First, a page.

Statement by India at the WHO EXECUTIVE BOARD Special session during the discussions on Health Emergencies, Health Priorities, and Strategic shifts, delivered by Dr Sumit Seth, First Secretary on 23 November 2017

Statement by India

at the WHO EXECUTIVE BOARD Special session during the discussions on Health Emergencies, Health Priorities, and Strategic shifts, delivered by Dr. Sumit Seth, First Secretary on 23 November 2017

Thank you Mr. Chair

 

Delegation of India would like to make few specific comments on Health Emergencies, Health Priorities, and Strategic Shifts - all together in one go - in the two minutes allocated.

 

In our understanding it seems that the GPW promotes a vision of health emergency as a security threat rather than a development challenge. The language of health security is inconsistent with the SDG 3D which refers to strengthening the capacity of developing countries for early warning, risk reduction and management of national and global health risks. Hence, the delegation of India would request the WHO Secretariat to formulate its vision of health emergency as a development challenge rather than Health Security.

 

With regard to the specific health priority targets in the GPW, one major issues that needs to be reflected under each of the priorities is important and essential issue of access to affordable treatment, and increase R&D activities based on CEWG principles. There should be suitable emphasis given to these issues in the GPW-13. We also note that the existing WHO treatment guidelines, protocols, recommendations, advisories to countries to deal with specific health conditions are missing in the priorities listed in the GPW.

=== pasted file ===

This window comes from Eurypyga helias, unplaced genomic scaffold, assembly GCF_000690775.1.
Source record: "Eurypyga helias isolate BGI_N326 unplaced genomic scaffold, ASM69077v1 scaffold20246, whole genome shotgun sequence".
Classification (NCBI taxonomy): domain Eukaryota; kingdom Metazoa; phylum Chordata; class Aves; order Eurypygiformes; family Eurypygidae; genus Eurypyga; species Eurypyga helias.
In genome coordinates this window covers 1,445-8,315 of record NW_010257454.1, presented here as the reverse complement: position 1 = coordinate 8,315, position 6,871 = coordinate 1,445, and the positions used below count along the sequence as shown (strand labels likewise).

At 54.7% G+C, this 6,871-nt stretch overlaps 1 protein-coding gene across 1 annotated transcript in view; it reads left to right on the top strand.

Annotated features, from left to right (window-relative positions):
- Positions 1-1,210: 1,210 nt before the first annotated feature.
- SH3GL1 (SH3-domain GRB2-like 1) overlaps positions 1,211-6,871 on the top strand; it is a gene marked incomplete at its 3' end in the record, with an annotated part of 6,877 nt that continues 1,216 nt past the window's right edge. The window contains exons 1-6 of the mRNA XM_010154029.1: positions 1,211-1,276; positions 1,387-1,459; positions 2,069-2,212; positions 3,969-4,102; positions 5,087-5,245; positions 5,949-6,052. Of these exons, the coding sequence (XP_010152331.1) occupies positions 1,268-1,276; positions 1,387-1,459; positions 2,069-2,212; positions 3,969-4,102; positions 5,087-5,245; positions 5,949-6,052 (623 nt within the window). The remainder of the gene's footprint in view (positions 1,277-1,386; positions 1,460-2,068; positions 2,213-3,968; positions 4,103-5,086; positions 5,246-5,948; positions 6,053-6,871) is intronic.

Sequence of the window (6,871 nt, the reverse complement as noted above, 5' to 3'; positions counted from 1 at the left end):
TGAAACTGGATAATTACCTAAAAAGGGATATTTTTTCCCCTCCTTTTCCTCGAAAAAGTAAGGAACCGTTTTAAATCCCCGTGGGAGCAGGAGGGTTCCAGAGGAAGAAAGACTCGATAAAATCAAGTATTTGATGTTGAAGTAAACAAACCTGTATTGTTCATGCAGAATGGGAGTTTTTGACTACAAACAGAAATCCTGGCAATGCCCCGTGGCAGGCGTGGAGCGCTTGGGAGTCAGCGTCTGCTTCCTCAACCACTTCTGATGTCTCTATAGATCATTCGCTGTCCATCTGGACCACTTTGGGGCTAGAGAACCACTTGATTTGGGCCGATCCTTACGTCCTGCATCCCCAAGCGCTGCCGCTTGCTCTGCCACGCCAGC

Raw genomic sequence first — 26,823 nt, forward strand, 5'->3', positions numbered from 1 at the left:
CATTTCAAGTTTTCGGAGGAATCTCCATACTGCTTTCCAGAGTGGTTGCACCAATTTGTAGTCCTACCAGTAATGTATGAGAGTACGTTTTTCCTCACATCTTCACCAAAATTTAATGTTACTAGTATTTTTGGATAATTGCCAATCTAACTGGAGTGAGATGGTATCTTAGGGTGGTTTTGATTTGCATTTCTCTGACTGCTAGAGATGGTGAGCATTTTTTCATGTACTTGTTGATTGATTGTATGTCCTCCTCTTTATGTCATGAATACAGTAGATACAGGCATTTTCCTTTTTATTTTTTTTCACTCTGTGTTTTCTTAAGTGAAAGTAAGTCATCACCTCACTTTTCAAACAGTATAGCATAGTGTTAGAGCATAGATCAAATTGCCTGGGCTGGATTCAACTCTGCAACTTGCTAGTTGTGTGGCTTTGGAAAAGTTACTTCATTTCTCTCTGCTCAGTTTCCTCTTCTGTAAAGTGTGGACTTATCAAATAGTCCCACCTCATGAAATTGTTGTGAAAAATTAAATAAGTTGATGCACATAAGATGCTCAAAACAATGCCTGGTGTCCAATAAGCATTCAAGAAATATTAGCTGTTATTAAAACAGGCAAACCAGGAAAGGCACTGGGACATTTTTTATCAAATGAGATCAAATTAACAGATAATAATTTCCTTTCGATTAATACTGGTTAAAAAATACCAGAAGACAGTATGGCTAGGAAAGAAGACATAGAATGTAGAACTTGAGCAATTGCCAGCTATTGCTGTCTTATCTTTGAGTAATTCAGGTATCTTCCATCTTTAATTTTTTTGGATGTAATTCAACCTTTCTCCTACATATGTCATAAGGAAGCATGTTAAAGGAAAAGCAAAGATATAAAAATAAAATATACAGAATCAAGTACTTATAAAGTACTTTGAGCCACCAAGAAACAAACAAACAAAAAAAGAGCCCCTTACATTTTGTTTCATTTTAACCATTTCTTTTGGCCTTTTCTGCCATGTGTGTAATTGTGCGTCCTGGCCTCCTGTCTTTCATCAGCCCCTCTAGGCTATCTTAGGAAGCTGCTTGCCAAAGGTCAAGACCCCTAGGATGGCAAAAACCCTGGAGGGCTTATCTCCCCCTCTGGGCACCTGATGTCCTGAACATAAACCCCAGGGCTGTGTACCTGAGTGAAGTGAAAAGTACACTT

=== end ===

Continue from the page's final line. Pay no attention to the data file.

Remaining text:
The GPW states that health governance is no longer the exclusive preserve of health ministries or governments and thus the GPW identifies outreach with NGOs, philanthropic foundations and private entities as critical. However, it will be critical to ensure that WHO engagement with these entities is in accordance with the FENSA principles, especially the principle to protect WHO from any undue influence, in particular in the processes in setting and applying policies, norms and standards; and the principle of not compromising on the integrity, independence, credibility and reputation of WHO.

 

Delegation of India hopes that WHO Secretariat will give careful consideration to these inputs and accordingly include them in the revised version of the next draft of GPW to be presented in the EB 142 in January 2018.

 

 
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